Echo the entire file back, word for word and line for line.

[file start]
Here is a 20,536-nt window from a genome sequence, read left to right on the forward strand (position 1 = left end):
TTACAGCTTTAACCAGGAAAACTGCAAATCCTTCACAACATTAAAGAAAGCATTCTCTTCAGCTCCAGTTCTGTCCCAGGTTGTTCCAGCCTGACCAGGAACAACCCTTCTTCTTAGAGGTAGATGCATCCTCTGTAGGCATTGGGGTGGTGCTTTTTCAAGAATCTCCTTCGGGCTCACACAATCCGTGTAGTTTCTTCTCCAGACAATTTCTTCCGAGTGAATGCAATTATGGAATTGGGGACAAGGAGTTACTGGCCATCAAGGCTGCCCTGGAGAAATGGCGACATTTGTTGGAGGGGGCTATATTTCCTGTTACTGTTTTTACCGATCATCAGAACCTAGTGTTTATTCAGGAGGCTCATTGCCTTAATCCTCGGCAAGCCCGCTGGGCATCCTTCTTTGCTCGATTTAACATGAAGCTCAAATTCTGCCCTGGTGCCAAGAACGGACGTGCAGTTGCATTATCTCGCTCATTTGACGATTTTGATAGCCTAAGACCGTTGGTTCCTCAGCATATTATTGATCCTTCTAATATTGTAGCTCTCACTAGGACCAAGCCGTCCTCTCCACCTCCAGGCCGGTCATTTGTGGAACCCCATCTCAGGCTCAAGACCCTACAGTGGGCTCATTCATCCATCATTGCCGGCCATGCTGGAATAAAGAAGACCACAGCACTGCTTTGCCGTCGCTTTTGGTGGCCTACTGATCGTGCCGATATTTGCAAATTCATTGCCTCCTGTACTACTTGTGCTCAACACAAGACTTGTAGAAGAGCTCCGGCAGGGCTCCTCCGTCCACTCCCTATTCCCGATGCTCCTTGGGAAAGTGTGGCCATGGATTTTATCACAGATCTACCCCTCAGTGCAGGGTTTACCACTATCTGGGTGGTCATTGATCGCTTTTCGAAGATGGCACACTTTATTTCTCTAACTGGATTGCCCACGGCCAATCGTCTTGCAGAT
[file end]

Here is a 20,536-nt window from a genome sequence, read left to right on the forward strand (position 1 = left end):
TTACAGCTTTAACCAGGAAAACTGCAAATCCTTCACAACATTAAAGAAAGCATTCTCTTCAGCTCCAGTTCTGTCCCAGGTTGTTCCAGCCTGACCAGGAACAACCCTTCTTCTTAGAGGTAGATGCATCCTCTGTAGGCATTGGGGTGGTGCTTTTTCAAGAATCTCCTTCGGGCTCACACAATCCGTGTAGTTTCTTCTCCAGACAATTTCTTCCGAGTGAATGCAATTATGGAATTGGGGACAAGGAGTTACTGGCCATCAAGGCTGCCCTGGAGAAATGGCGACATTTGTTGGAGGGGGCTATATTTCCTGTTACTGTTTTTACCGATCATCAGAACCTAGTGTTTATTCAGGAGGCTCATTGCCTTAATCCTCGGCAAGCCCGCTGGGCATCCTTCTTTGCTCGATTTAACATGAAGCTCAAATTCTGCCCTGGTGCCAAGAACGGACGTGCAGTTGCATTATCTCGCTCATTTGACGATTTTGATAGCCTAAGACCGTTGGTTCCTCAGCATATTATTGATCCTTCTAATATTGTAGCTCTCACTAGGACCAAGCCGTCCTCTCCACCTCCAGGCCGGTCATTTGTGGAACCCCATCTCAGGCTCAAGACCCTACAGTGGGCTCATTCATCCATCATTGCCGGCCATGCTGGAATAAAGAAGACCACAGCACTGCTTTGCCGTCGCTTTTGGTGGCCTACTGATCGTGCCGATATTTGCAAATTCATTGCCTCCTGTACTACTTGTGCTCAACACAAGACTTGTAGAAGAGCTCCGGCAGGGCTCCTCCGTCCACTCCCTATTCCCGATGCTCCTTGGGAAAGTGTGGCCATGGATTTTATCACAGATCTACCCCTCAGTGCAGGGTTTACCACTATCTGGGTGGTCATTGATCGCTTTTCGAAGATGGCACACTTTATTTCTCTAACTGGATTGCCCACGGCCAATCGTCTTGCAGAT